After a little trimming and cleaning İ epoxied some 45 degree carbon cloth to the rudder head. That is to give it more strength against twisting forces which will most likely occur with the tiller forcing the rudder head one way and the water pushing the rudder tip the other way.

For that purpose İ just cut 2 large strips and applied them in a X pattern over the head. Did the same on both sides.

Than following the advices of Chad, İ cut a recess on the leading edge to fit the pins but still allow the rudder to be tucked in the transom when in place. That is supposed to be good, so İ just follow what the more experienced guys have to say...! The recess İ cut out was just about 15% of total chord or about 4cm in my case .

On that picture you can clearly see the diagonal reinforcements which were limited to the rudder's head because İ did not want to mess up with the underwater part which is pretty nice as is.

Then İ again used carbon cloth to laminate the recess. Two layers of carbon tape İ bought and a top layer of regular carbon cloth cut at 45 degrees. Dont ask me why İ did it this reason whatsoever. But the result looks good.

Truth is that for the first time in this building process İ used peel ply (but no absorbing cloth, though !) The final result when everything is dried and you remove the peel ply is awesome ! Barely any need to sand and a cool little texture to it... Loved the stuff and will use it more .

So the rudder basic construction is pretty much done. İ will reinforce the head where the tiller will grab, install the pins with continous hoops of unidirectional, and clear coat.

Will post pictures of final results.

Monday, March 7, 2011

Cabin hatch door

Seems like one of those really easy things to build but when time came to do it, I just did not know where to start !
Took me some thinking to get it right.....and of course many questions to other builders as how they approached the issue.

One thing I knew : I was going to use alu channels to slide in the vertical panel as well as the cabin top hatch. The point was trying to make the whole thing as water tight as possible... And because of that decision I started thinking about a zillion different ways to do it.

I started glueing thin strips of wood on the cabin interior all around the hatch opening. Those strips only purpose was to give me enough surface to glue the alu channel on. Indeed, the U shaped alu channel is just about 6mm internally (thickness of my ply) but about 8mm externally. So İ needed to make that ply a little thicker. Those strips added about the 2mm needed. They will also serve as the base to glue on the additional ply I will use to cover and hide the alu channel.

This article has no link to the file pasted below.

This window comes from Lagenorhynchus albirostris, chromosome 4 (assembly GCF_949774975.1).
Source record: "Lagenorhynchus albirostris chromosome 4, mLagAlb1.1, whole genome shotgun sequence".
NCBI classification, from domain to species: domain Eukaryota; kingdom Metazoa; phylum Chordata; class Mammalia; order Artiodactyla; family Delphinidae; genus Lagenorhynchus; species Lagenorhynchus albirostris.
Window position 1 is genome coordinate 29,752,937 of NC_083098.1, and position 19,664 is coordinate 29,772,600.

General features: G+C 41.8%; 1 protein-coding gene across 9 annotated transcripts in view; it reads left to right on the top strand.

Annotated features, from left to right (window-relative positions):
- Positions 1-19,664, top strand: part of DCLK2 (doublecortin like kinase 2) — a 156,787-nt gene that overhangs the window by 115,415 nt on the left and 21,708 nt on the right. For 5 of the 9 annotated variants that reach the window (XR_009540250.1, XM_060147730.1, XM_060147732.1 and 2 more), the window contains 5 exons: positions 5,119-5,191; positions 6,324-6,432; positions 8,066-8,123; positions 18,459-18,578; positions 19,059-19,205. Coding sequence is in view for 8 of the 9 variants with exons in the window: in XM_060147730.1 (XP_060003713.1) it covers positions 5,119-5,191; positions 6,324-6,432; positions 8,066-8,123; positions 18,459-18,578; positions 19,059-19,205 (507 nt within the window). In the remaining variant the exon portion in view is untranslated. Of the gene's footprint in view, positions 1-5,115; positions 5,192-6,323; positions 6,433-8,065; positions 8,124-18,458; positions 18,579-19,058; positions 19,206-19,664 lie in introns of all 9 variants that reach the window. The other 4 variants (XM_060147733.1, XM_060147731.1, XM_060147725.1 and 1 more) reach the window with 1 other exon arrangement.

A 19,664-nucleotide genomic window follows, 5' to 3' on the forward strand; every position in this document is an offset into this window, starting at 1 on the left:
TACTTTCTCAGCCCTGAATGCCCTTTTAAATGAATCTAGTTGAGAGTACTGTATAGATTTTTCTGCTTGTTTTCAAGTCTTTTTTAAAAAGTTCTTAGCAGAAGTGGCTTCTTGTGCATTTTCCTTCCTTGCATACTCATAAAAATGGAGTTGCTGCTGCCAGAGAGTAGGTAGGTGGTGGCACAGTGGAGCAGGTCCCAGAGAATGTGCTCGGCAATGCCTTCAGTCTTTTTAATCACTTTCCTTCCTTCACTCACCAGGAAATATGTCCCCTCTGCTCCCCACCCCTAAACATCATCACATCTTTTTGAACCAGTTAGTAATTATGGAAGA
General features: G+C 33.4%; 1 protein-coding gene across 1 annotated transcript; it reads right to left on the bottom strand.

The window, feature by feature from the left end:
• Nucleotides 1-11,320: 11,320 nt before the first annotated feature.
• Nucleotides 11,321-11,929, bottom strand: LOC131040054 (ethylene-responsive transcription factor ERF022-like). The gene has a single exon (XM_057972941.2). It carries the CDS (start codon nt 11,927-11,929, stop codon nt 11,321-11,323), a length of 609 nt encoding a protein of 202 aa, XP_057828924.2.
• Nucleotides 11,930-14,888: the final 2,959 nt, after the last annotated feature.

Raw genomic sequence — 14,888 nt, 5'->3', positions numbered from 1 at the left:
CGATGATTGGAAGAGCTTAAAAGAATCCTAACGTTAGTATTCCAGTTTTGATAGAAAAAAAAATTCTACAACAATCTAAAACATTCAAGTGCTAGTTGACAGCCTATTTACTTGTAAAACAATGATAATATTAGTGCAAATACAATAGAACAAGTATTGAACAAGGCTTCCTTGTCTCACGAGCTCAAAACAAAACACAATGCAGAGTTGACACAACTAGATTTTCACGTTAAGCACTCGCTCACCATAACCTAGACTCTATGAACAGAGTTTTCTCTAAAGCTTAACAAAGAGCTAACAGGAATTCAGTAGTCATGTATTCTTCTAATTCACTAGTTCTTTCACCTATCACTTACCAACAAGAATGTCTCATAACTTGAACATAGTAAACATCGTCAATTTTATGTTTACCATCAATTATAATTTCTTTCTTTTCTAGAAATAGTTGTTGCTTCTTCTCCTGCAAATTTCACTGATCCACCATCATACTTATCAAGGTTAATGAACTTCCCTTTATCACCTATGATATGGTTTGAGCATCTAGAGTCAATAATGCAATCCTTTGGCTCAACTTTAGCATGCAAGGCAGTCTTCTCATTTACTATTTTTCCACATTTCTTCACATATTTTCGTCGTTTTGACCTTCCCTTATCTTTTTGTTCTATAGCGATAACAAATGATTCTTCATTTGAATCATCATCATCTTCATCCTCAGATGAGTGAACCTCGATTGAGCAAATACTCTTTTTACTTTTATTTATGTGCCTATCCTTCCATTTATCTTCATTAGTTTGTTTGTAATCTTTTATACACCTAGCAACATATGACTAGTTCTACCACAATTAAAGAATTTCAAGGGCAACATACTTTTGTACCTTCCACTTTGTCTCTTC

Once the strips were glued, I epoxied the alu channel all around. Easy for the vertical bit and a little trickier for the horizontal part. To position the rails at their exact position I slid the top door in for perfect alignment and used blue tape to secure everything in place.

If it fitted perfectly in before gluing, I reckoned it should fit just as perfect after the alu channel were epoxied in place.

Third step was to glue additional ply strips behind all alu channels.
For the horizontal door, those ply strips will help support the alu channels if someone decides to step on the hatch when it is closed..... :( I believe they will also help with the water tightness issue.

For the vertical door, they make for a nice groove to hide the alu channel and helps out preventing water coming in.

Fourth step was find a way to hide those alu channels while the horizontal hatch is open and removed. To do that , İ used thinner strips of wood that İ simply glued on top of the alu channel.One can see on the below picture the small notch İ had to leave on the sides to allow the vertical panel to slide in. These openings would be later covered up by the upper hatch.

İt was fun to "mold" the V shaped batten to fit the front shape of the cabin. İ left it in a bucket of water overnight, clamped it to the cabin hatch the next day and let it dry. When İ removed the clamps, it was perfectly molded to the cabin shape. All İ had to do was epoxi it the followıng day.

At that point İ had my basic hatch done. İt looked good. But trying to make that upper hatch water proof was another challenge....!

What İ did was to glue other strips of ply ON TOP of the cabin hatch. Those strips follow the natural slope of the upper hatch and should therefore divert any water away from the U channels.

Easier to understand with pictures than with words. Took a lot of trial and error, as well as back and forth to the wood shop, to finally find what İ needed and get it right.

So to close my cabin entrance İ first slide in the vertical panel ........... (through the side notch)

......and then slide in the horizontal panel

And this is what it looked when it is all closed up:

Minor adjustments and finishing touches are still necessary and İ already know İ will have to rework the waterproof issue cause water will get in no matter what, but İ am basically done with it.
İ will let you guys know how it all work out as soon as my boat hits the water.